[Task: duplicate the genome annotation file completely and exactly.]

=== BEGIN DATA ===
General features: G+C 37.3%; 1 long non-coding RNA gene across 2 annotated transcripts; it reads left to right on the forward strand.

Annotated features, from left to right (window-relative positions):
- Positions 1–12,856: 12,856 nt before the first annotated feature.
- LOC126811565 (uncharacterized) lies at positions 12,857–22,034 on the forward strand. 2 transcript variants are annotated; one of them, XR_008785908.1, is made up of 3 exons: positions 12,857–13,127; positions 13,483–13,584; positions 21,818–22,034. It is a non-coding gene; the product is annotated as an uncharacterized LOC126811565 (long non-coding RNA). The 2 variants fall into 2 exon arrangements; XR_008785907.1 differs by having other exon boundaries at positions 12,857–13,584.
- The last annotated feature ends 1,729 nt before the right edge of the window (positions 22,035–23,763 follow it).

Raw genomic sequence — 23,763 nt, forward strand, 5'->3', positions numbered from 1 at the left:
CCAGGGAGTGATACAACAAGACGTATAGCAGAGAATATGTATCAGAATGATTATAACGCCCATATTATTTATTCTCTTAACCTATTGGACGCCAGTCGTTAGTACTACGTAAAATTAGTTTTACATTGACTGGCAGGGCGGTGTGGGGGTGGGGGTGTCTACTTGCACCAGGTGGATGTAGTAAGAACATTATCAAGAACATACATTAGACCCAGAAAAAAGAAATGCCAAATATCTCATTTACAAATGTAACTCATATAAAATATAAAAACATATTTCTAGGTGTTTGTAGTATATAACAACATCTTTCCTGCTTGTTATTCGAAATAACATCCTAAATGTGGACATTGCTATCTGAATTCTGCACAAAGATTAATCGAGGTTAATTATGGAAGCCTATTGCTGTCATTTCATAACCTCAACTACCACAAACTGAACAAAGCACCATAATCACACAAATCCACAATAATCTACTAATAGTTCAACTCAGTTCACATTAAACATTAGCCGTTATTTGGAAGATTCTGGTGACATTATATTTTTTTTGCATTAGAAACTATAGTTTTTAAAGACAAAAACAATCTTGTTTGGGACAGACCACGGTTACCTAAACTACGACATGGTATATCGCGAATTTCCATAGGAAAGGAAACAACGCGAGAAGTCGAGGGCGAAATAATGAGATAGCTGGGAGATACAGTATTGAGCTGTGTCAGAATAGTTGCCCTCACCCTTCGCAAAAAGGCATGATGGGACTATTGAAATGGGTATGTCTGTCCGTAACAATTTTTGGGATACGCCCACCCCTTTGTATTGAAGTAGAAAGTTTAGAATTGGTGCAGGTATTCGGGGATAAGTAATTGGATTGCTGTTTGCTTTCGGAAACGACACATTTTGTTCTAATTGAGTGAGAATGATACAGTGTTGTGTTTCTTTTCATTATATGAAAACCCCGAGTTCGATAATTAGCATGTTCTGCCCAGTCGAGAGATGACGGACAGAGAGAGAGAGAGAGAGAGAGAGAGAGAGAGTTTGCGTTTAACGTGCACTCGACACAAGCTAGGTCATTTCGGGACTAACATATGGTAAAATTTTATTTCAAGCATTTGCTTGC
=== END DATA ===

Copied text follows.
General features: G+C 37.3%; 1 long non-coding RNA gene across 2 annotated transcripts; it reads left to right on the forward strand.

Annotated features, from left to right (window-relative positions):
- Positions 1–12,856: 12,856 nt before the first annotated feature.
- LOC126811565 (uncharacterized) lies at positions 12,857–22,034 on the forward strand. 2 transcript variants are annotated; one of them, XR_008785908.1, is made up of 3 exons: positions 12,857–13,127; positions 13,483–13,584; positions 21,818–22,034. It is a non-coding gene; the product is annotated as an uncharacterized LOC126811565 (long non-coding RNA). The 2 variants fall into 2 exon arrangements; XR_008785907.1 differs by having other exon boundaries at positions 12,857–13,584.
- The last annotated feature ends 1,729 nt before the right edge of the window (positions 22,035–23,763 follow it).

Raw genomic sequence — 23,763 nt, forward strand, 5'->3', positions numbered from 1 at the left:
CCAGGGAGTGATACAACAAGACGTATAGCAGAGAATATGTATCAGAATGATTATAACGCCCATATTATTTATTCTCTTAACCTATTGGACGCCAGTCGTTAGTACTACGTAAAATTAGTTTTACATTGACTGGCAGGGCGGTGTGGGGGTGGGGGTGTCTACTTGCACCAGGTGGATGTAGTAAGAACATTATCAAGAACATACATTAGACCCAGAAAAAAGAAATGCCAAATATCTCATTTACAAATGTAACTCATATAAAATATAAAAACATATTTCTAGGTGTTTGTAGTATATAACAACATCTTTCCTGCTTGTTATTCGAAATAACATCCTAAATGTGGACATTGCTATCTGAATTCTGCACAAAGATTAATCGAGGTTAATTATGGAAGCCTATTGCTGTCATTTCATAACCTCAACTACCACAAACTGAACAAAGCACCATAATCACACAAATCCACAATAATCTACTAATAGTTCAACTCAGTTCACATTAAACATTAGCCGTTATTTGGAAGATTCTGGTGACATTATATTTTTTTTGCATTAGAAACTATAGTTTTTAAAGACAAAAACAATCTTGTTTGGGACAGACCACGGTTACCTAAACTACGACATGGTATATCGCGAATTTCCATAGGAAAGGAAACAACGCGAGAAGTCGAGGGCGAAATAATGAGATAGCTGGGAGATACAGTATTGAGCTGTGTCAGAATAGTTGCCCTCACCCTTCGCAAAAAGGCATGATGGGACTATTGAAATGGGTATGTCTGTCCGTAACAATTTTTGGGATACGCCCACCCCTTTGTATTGAAGTAGAAAGTTTAGAATTGGTGCAGGTATTCGGGGATAAGTAATTGGATTGCTGTTTGCTTTCGGAAACGACACATTTTGTTCTAATTGAGTGAGAATGATACAGTGTTGTGTTTCTTTTCATTATATGAAAACCCCGAGTTCGATAATTAGCATGTTCTGCCCAGTCGAGAGATGACGGACAGAGAGAGAGAGAGAGAGAGAGAGAGAGAGAGTTTGCGTTTAACGTGCACTCGACACAAGCTAGGTCATTTCGGGACTAACATATGGTAAAATTTTATTTCAAGCATTTGCTTGC